In preferred form, the control means extending through each blade includes a pull rod extending lengthwise of the blade and first links pivotally attached tothe pull rod and to the blade. Such links move the pull rod in an are relative to the point the links attach to the blade and cause the pull rod to move closer to the trailing edge of the blade at the point of attachment to the links when the pull rod is pulled. A control shaft extends longitudinally of the blade substantially along the chord plane between the upper and lower foldable surface portions. Second links are pivotally connected to the pull rod and to the control shaft and force the shaft to move closer to the trailing edge of the blade when the pull rod is pulled. Some inwardly extending arms on the foldable surface elements are attached to the shaft to force selected ones of the upper and lower foldable surface portions outward from the chord plane. A mechanism for delaying the actuation of different or additional upper and lower foldable surface portions includes a first cam lever connected to the pull rod. A second lever is actuated by the cam and is operatively linked to the additional foldable surface portions. The cam, during partial movement thereof, locks and prevents unfolding of the additional surface portions but, on further movement, actuates the second lever to unfold the additional surface portions.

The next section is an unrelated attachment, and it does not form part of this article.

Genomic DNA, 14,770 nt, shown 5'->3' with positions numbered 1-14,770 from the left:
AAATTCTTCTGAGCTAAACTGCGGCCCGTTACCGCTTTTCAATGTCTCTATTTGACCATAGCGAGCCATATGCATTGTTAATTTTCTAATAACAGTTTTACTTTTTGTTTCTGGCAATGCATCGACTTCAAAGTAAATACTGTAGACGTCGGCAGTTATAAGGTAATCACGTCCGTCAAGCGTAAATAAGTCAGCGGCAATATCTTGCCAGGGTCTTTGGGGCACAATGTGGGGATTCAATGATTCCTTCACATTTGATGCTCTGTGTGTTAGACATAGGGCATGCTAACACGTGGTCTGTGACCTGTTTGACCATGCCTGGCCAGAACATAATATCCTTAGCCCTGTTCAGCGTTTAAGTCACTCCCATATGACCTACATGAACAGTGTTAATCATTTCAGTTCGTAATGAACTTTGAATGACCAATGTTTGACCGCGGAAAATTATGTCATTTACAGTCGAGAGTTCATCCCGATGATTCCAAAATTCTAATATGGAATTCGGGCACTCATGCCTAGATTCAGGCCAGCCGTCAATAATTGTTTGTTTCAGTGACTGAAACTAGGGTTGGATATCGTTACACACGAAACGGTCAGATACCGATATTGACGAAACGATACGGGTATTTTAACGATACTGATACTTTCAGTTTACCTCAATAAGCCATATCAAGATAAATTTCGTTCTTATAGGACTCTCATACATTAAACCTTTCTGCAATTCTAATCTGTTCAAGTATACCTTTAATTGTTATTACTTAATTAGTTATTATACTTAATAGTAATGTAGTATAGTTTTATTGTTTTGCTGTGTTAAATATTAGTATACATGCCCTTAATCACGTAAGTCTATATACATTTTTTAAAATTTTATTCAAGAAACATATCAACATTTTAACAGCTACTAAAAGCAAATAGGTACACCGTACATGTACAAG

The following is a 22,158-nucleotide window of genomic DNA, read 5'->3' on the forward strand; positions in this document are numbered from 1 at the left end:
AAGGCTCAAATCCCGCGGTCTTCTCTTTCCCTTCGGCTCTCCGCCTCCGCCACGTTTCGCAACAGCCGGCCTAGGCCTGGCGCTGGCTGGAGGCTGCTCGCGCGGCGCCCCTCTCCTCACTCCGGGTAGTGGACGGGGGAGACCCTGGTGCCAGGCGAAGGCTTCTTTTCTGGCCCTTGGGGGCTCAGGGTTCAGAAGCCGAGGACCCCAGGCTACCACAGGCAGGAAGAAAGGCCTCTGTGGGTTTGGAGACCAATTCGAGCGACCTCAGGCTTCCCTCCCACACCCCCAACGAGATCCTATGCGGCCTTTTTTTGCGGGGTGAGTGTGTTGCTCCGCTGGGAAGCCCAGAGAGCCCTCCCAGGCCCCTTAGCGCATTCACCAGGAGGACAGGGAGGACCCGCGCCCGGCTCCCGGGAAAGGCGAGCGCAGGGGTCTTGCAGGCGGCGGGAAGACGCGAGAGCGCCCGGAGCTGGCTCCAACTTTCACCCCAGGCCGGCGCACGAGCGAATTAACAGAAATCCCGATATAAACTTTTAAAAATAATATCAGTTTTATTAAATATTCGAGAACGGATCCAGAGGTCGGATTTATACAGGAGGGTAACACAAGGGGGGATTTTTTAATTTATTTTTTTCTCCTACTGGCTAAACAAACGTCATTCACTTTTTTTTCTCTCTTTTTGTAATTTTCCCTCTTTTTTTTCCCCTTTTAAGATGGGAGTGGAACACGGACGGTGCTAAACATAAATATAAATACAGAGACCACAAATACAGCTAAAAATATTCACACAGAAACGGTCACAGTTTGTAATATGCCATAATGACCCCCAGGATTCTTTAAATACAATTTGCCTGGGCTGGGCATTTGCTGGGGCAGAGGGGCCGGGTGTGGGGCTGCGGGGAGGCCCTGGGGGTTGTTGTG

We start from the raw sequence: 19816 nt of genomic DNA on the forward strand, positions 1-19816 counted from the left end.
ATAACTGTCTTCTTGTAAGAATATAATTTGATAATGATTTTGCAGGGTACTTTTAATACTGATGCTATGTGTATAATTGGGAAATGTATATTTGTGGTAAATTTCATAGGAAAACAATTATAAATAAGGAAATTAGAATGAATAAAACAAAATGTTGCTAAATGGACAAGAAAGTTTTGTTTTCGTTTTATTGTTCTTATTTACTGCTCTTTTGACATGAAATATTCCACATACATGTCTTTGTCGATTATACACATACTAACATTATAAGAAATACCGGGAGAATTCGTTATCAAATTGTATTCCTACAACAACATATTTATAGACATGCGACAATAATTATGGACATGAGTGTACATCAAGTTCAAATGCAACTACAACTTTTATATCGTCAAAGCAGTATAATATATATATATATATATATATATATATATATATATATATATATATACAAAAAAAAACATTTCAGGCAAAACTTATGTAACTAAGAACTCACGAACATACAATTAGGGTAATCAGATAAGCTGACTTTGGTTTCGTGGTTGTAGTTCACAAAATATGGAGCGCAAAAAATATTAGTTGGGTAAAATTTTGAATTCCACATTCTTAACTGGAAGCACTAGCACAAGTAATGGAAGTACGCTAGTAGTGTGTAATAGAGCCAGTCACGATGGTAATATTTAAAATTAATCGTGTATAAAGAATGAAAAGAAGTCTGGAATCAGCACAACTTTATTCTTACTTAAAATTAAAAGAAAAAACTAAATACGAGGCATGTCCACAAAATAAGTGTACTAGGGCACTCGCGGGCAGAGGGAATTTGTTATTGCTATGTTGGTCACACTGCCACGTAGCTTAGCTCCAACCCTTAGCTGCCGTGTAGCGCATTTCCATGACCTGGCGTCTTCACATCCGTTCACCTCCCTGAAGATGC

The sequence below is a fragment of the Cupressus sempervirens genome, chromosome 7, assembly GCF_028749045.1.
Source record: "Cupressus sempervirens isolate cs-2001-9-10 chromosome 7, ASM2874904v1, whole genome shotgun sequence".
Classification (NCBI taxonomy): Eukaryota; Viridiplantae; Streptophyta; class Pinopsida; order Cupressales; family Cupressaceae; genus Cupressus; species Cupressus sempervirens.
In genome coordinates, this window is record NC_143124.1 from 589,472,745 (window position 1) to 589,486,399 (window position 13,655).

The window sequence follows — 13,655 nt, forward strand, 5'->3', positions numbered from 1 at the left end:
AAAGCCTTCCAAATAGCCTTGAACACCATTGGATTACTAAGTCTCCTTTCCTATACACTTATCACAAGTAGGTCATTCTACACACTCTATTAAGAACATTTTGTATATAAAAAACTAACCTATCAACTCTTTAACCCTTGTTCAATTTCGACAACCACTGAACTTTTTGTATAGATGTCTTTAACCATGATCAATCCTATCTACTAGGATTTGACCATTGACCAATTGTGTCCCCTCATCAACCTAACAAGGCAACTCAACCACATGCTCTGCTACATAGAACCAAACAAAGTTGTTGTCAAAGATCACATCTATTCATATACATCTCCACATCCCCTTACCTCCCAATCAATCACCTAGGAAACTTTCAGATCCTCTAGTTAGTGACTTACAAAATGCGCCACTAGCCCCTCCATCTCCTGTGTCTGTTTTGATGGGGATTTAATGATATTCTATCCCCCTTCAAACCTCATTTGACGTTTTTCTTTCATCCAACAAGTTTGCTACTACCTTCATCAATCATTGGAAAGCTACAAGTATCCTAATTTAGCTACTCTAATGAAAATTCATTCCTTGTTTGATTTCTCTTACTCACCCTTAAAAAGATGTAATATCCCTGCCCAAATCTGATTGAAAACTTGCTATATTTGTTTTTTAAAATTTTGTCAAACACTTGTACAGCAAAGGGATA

Having described the invention in connection with certain specific embodiments thereof, it is to be understood that further modifications may now suggest themselves to those skilled in the art and it is intended to cover such modifications as fall within the scope of the appended claims.
What is claimed is:
1. An aircraft which comprises:
(a) an elongated body with fixed wings extending laterally therefrom,
(b) at least one rotor positioned above said body and having a hub with a plurality of airfoil shaped blades extending therefrom, each of said rotor blades comprising a plurality of movable surfaces symetrically arranged with respect to the upper and lower surfaces of the blade, I
" (c) power means for driving said rotor,